In addition to mentoring colleagues, Nelson recently partnered with the Fund and University of North Florida to survey Black male educators on the key ingredients needed to retain them in the profession. The research results reinforced what Nelson and other Black educators have been saying they need to thrive in the classroom: a sense of family, a sense of faith, finances, and respect.
Adams is also a huge proponent of mentorship and creating safe, authentic spaces for Black educators and students. Messy Roots, a social-emotional learning and mindfulness organization for male leaders of color, has been a safe haven for him. The organization, founded by Mario Jovan Shaw (Charlotte '12), offers affordable one-on-one coaching, master classes, mindfulness workshops and wellness retreats. Four of the nine coaches are Teach For America alumni and a partnership with TFA is underway to expand Messy Root’s reach.
Adams said Messy Roots helped him cultivate how to show up in the classroom, be authentic and lead with love and understanding for his students.
“Messy Roots has taught me to be okay with not being okay and to just be able to sit with those emotions and know that I'm doing my best,” Adams said. “I also can't pour from an empty cup, which is the best piece of advice that I've ever gotten.”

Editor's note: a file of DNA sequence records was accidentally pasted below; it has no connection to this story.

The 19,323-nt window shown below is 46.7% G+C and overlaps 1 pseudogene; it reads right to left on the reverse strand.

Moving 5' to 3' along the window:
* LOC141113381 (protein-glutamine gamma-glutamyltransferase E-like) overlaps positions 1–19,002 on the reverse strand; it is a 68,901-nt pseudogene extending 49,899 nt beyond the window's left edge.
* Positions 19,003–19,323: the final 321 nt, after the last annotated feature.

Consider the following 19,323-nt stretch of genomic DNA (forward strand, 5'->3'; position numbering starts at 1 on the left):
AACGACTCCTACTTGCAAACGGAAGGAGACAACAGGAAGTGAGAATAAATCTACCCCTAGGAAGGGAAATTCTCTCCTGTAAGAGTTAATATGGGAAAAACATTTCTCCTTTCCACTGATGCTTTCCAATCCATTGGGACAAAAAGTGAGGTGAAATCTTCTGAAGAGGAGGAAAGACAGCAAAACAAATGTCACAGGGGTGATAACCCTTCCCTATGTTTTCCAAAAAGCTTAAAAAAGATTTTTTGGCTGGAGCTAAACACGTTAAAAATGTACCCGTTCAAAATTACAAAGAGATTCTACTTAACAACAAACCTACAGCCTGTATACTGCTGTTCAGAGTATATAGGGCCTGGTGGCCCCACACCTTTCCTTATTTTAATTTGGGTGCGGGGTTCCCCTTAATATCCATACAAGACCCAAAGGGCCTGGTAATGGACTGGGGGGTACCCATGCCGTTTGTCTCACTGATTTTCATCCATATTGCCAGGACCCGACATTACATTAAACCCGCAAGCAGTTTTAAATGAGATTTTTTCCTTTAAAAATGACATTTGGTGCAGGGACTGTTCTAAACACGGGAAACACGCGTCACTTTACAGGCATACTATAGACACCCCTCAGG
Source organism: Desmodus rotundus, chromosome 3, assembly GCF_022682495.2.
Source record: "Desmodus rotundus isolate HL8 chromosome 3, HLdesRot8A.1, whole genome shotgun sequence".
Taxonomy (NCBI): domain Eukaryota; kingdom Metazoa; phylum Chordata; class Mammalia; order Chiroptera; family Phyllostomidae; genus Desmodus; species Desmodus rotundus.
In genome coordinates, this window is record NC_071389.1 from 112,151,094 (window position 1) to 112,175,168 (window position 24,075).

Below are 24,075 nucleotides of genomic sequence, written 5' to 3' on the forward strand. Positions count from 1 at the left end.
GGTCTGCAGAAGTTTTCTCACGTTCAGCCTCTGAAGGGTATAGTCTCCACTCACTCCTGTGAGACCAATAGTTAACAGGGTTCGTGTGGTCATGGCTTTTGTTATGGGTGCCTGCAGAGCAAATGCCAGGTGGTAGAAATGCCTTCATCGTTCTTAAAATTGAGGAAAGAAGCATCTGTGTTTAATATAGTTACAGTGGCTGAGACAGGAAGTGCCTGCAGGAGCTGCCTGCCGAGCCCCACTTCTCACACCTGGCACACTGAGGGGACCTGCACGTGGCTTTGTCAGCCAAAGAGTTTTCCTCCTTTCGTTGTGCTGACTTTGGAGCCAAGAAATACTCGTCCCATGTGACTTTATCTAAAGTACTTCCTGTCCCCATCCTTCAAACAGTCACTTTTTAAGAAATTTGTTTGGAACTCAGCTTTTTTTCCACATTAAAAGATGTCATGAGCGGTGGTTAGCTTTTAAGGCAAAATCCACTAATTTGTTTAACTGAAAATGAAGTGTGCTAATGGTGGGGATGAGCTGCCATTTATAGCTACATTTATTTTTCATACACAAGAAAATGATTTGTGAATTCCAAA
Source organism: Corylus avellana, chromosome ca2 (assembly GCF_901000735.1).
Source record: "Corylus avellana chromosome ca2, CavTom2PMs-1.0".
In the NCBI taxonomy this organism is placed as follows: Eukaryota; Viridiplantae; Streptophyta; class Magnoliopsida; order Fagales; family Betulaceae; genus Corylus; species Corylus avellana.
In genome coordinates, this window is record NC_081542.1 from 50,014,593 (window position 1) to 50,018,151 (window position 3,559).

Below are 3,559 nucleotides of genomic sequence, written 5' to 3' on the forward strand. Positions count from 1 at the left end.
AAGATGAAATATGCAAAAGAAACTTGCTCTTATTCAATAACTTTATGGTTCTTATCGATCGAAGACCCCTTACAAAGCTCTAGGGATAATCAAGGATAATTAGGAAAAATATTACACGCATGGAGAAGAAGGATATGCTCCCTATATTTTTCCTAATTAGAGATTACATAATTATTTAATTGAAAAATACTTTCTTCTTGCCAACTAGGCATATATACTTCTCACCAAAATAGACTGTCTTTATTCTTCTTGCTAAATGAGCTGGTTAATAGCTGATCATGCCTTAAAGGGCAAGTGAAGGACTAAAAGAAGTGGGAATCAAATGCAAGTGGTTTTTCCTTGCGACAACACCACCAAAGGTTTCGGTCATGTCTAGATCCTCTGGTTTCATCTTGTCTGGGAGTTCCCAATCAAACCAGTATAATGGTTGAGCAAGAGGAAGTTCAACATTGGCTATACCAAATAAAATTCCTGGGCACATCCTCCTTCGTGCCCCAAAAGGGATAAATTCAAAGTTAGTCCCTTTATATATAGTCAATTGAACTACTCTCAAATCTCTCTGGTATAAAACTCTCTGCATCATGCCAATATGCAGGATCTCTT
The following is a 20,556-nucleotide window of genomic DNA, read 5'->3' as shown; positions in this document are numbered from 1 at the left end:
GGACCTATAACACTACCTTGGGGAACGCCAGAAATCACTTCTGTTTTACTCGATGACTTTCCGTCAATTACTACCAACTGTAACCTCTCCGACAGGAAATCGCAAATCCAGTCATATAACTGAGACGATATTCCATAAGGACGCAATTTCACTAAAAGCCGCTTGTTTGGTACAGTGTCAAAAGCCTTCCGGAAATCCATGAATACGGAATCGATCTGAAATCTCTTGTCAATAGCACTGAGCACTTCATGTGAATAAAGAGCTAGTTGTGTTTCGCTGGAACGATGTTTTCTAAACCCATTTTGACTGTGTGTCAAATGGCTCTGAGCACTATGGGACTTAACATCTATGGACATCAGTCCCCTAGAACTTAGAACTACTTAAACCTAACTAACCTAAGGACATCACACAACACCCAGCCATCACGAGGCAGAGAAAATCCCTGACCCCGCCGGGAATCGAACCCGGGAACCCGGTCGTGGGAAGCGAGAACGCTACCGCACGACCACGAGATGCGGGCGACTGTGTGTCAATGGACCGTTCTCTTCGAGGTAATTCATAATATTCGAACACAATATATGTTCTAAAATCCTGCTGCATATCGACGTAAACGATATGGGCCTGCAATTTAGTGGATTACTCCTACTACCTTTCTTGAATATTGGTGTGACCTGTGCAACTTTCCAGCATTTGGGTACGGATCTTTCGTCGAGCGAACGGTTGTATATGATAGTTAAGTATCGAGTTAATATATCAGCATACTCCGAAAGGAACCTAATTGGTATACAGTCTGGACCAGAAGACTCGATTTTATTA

Adams has even infused social and emotional lessons from Messy Roots into his curriculum. He leads mindfulness activities, deep breathing and discussions for students to share how their lived experiences tie into concepts learned in class.
“Taking a moment to breathe, taking a moment to recenter yourself is always important, because sometimes we have emotions that we're not able to process and we carry that with us to school,” he said.
Adams will ask students to visualize, “What is in your backpack? What are you carrying with you that you need to get rid of so you can fully show up and fully be present with us?”
Now, mentorship is helping Adams prepare to advance in his career. He is participating in Teach For America’s Rise Fellowship, a six-month seminar that prepares teachers to take on leadership roles within their schools. “The fellowship has been eye-opening and rewarding,” he said, “as it is pushing me to become the leader in education that I want to be.”
Building a Sense of Family with Students
For many Black male educators, building a sense of family and community is not just what’s needed among peers, but also with their students. Nelson entered the classroom for that very reason—to build lasting relationships with the young people in his class. A product of Duval County Schools where he currently teaches, Nelson fondly remembers being taught by Black women from second to fourth grade and how they created that kind of space for their students.
“Those three teachers really set a foundation for my learning and a foundation of family. I can draw back on those three years and really feel like I belong. So I push that into my classroom now,” Nelson said.